|Home | About | Journals | Submit | Contact Us | Français|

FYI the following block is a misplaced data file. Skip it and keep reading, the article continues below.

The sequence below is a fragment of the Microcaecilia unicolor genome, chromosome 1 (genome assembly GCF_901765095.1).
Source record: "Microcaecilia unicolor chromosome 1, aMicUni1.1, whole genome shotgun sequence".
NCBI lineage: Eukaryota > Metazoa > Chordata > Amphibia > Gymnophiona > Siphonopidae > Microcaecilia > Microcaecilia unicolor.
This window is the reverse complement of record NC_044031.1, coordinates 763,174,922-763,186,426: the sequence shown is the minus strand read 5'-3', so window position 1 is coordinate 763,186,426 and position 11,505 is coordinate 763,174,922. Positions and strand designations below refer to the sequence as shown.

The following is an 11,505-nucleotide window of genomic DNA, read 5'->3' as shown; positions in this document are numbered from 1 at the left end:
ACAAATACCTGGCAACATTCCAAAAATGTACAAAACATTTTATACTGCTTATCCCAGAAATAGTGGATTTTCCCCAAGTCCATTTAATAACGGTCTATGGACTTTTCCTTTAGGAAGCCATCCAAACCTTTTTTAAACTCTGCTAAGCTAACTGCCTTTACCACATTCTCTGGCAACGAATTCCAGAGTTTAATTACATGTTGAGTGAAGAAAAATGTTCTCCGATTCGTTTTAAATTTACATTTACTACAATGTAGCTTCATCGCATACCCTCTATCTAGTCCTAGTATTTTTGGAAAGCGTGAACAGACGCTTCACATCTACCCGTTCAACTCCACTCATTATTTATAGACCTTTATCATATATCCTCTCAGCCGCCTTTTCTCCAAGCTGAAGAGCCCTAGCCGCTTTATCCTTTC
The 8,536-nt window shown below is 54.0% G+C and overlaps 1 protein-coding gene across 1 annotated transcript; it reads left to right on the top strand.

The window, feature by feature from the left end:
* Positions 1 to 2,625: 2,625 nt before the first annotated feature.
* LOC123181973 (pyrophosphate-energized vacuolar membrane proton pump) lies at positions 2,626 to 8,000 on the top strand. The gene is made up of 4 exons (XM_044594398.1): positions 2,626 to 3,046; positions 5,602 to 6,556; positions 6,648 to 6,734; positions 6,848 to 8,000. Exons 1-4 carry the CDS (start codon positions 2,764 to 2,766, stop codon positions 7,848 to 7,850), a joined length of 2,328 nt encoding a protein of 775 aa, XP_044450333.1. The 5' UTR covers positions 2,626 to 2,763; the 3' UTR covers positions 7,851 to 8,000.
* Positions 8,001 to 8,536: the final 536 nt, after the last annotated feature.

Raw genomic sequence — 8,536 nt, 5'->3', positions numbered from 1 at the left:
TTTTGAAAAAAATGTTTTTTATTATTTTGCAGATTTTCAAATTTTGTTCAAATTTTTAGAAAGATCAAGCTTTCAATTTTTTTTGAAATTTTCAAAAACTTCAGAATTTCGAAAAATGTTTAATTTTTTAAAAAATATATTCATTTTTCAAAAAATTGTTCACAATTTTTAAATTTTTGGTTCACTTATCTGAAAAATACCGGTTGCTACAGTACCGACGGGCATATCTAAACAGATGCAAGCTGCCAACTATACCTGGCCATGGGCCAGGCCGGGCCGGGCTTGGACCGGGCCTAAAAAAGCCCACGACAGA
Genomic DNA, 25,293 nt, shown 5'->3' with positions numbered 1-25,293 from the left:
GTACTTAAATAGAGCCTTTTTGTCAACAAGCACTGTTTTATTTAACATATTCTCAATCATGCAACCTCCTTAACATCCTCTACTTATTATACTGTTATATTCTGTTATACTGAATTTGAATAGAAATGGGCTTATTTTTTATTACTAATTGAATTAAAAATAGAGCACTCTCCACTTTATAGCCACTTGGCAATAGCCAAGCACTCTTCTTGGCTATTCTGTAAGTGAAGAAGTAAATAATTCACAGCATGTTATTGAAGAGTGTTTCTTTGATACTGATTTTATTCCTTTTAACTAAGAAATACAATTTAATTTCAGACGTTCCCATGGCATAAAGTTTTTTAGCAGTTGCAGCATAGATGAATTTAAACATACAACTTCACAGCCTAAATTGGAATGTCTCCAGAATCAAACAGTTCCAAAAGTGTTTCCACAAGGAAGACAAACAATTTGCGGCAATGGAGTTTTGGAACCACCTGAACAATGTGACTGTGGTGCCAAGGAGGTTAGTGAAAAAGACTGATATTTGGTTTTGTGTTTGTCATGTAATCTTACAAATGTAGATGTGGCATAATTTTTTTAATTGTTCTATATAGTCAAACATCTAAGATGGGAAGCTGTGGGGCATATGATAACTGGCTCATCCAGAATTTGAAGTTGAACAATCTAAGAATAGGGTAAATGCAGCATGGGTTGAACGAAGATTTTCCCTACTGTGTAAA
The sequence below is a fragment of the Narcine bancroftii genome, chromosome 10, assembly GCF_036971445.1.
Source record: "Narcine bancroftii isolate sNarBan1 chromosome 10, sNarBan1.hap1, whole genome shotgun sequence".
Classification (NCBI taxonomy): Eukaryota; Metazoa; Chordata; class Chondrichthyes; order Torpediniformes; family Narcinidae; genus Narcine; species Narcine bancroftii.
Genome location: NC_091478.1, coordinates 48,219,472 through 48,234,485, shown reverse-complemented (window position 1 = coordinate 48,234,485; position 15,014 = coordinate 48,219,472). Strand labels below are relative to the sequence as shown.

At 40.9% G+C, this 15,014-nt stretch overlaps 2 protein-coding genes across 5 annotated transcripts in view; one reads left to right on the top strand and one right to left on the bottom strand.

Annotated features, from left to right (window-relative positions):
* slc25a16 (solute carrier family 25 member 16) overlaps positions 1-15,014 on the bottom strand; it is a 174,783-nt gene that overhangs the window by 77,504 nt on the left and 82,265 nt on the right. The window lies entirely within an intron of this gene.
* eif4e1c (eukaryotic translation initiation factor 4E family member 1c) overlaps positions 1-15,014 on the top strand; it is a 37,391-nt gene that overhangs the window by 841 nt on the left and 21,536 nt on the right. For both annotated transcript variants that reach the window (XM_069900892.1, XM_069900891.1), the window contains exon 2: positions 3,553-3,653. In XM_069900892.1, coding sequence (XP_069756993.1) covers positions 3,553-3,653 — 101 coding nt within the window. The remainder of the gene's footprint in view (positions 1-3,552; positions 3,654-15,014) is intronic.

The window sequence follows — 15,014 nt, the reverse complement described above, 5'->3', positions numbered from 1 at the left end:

The general practice records of 2371 hypertensive patients on drug therapy in 12 practices were reviewed retrospectively. It was found that the mean systolic blood pressure of the patients had fallen by 29 mmHg and the mean diastolic pressure by 16 mmHg after one year of treatment and that there was a further reduction of 5 mmHg in the systolic pressure and 5 mmHg in the diastolic pressure at the most recent recording of blood pressure. Half of the patients had only a single blood pressure reading recorded before treatment was started and for 56% of the patients there was no record of smoking habit and for 69% no record of weight. Twenty-seven per cent of the patients suffered from mild hypertension, that is blood pressure less than 180/110 mmHg, and 56% were over 65 years of age. These results indicate the need for policies for selection of patients for treatment and for standards of recording. It is suggested that practices should review their results and undertake to treat elderly hypertensive patients and those with mild hypertension only when they can demonstrate that their policies are effective for young hypertensive patients and for those with moderate or severe hypertension.